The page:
Vitamin D3 is a popular addition to beverages and foods such as milk, orange juice, and cereal. As a cereal lover, this seemed like bad news when I first heard it. At the time, I was only able to find one brand of cereal that did not use D3. Since then, I have stumbled upon others and am pleased with the variety available. I will share some brands I have found that exclude vitamin D3 in at least one variety. Check the labels, though, as other varieties may contain it, and recipes sometimes change.

Brands with at least some safe options:

  • Quaker
  • Kashi
  • Cascadia farms
  • Mom's Best Naturals

Vitamin D3 is recommended over vitamin D2. If you don't believe you are obtaining enough vitamin D from sun exposure, it may be a good idea to take a vitamin D3 supplement. Vegan vitamin D3 is now available. If you are unsure whether you are getting necessary vitamins and minerals, you may want to play it safe and speak with your health care provider.

Lanolin is found in products, such as lotions and other beauty care products. When shopping for theses products, it doesn't hurt to take a moment to read the label. There are several brands of beauty care products that do not use animal by-products or test on animals.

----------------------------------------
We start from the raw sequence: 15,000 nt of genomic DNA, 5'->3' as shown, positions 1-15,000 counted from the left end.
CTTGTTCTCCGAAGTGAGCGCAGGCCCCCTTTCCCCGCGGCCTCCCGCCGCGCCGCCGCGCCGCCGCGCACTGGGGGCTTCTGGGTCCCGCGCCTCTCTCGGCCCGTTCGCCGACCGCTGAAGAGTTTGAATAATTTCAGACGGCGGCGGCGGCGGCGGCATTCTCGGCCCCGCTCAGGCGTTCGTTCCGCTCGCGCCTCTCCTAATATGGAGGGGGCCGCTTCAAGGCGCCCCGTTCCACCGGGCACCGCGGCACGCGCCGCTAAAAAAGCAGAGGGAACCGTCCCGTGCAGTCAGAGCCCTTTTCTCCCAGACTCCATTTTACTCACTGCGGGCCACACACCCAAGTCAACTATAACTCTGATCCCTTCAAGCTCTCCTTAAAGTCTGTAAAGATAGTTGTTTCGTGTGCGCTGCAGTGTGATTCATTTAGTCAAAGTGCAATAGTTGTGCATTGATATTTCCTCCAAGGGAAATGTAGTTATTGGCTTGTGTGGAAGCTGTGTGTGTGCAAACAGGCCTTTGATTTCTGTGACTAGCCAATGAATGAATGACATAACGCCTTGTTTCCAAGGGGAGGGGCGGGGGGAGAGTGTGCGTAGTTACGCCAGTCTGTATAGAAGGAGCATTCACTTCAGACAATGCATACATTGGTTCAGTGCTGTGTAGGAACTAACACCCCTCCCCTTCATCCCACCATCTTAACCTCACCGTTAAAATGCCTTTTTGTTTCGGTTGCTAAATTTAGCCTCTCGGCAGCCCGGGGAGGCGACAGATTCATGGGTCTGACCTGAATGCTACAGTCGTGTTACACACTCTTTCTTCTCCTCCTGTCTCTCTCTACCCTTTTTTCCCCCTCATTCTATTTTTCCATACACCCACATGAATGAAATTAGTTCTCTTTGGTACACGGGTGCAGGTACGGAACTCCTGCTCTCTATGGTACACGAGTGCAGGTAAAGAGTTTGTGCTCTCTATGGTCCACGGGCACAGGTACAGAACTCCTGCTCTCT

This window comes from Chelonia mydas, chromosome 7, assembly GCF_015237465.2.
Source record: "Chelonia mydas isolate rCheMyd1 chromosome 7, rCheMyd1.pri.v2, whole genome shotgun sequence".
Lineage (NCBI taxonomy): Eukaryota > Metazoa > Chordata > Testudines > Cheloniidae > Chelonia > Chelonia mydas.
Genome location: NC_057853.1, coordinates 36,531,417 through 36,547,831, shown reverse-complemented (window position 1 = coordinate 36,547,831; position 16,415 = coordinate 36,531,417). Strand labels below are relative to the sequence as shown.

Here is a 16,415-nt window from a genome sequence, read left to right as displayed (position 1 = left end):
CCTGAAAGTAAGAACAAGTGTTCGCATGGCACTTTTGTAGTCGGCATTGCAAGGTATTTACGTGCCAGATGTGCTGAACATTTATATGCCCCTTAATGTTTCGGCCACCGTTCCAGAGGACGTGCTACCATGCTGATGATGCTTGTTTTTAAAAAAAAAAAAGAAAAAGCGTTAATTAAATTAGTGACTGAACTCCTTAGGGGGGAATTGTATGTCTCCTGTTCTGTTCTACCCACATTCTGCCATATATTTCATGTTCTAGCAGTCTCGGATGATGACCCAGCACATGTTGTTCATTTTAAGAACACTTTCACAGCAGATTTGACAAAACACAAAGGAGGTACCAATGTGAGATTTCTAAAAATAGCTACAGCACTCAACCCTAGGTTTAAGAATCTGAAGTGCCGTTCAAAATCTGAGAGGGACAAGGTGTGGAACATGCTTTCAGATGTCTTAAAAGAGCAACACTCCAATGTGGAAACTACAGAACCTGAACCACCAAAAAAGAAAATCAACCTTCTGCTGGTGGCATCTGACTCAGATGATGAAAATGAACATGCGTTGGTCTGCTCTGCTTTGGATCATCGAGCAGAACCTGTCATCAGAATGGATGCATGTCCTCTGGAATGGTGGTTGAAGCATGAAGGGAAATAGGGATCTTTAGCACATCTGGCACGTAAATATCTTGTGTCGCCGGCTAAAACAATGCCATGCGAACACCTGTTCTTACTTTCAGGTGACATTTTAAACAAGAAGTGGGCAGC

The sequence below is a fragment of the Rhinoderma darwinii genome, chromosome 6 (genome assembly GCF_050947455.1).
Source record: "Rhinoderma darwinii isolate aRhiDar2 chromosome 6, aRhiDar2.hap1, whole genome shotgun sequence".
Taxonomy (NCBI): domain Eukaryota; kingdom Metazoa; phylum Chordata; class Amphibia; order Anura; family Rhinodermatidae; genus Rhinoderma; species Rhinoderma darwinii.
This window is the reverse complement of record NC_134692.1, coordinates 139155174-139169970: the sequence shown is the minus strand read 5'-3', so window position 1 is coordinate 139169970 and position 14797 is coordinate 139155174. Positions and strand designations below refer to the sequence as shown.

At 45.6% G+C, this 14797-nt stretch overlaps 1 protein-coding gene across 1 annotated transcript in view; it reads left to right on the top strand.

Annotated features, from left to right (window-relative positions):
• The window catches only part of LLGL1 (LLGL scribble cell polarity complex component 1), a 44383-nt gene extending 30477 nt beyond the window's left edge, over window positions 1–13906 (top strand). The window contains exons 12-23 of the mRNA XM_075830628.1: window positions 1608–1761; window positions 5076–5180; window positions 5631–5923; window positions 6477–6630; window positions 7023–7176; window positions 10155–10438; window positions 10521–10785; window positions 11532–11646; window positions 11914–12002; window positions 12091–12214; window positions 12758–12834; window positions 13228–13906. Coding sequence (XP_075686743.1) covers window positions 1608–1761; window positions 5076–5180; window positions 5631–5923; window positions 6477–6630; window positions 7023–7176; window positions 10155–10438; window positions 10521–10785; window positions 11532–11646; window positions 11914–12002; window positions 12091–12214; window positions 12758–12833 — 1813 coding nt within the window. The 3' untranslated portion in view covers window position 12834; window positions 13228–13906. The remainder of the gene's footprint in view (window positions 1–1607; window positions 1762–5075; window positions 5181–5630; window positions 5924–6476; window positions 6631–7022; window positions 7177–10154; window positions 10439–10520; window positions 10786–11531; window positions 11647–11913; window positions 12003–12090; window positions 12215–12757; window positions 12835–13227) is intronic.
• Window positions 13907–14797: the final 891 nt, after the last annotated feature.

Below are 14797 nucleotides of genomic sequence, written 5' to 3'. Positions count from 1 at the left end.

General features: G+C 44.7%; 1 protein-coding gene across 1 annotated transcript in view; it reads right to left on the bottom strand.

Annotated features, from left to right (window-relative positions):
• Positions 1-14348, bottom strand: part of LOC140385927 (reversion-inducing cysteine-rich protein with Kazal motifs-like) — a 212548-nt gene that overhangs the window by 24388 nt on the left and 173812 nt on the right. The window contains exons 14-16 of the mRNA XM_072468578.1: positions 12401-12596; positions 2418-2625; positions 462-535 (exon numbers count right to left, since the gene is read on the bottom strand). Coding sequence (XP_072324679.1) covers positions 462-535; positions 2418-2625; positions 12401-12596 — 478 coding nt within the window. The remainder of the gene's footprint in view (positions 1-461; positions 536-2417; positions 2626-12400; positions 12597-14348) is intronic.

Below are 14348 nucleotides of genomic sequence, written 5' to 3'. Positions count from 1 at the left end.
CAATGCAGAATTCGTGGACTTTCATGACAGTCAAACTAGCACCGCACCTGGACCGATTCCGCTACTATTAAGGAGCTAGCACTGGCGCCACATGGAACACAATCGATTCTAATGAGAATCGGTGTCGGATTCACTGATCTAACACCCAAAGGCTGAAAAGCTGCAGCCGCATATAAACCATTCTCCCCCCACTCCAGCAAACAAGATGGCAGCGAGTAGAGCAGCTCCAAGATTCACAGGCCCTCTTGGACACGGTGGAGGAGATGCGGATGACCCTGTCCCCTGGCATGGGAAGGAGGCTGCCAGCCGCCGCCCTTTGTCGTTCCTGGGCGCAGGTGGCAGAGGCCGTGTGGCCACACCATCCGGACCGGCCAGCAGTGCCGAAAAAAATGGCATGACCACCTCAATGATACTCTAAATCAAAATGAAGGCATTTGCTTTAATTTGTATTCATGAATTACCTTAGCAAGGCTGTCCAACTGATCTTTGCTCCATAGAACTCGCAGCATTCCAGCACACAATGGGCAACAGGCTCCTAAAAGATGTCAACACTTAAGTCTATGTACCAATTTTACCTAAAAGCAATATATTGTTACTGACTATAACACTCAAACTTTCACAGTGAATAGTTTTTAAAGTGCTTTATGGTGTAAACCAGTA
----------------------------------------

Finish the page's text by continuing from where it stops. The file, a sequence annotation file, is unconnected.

Though glycerin is often made from animal fats, it sometimes has a vegetable or synthetic source. Unfortunately, manufacturers are not required to specify the source on the product label. The only way to know for sure is to contact the manufacturer.

Glycerin has several purposes. It is used as a softener in products such as icing, It is also used in soap to attract moisture. Another purpose of glycerin is treating infections.

Products that may contain glycerine include:

  • Soaps
  • Lotions
  • Fondant
  • Deodorant
  • Mascara
  • Lipstick

Glycerin also goes by the names glycerine and glycerol.


When eating away from home or choosing processed foods, keep in mind animal-based broth may be in unexpected places. Onion soup, for instance, may sound safe. It often isn't, because beef broth is commonly used to make it. Other innocent sounding foods include rice and mashed potatoes. Broth adds flavor so some people cook with it regularly.

Similarly, remember gravy is probably made with animal-based fats and juices.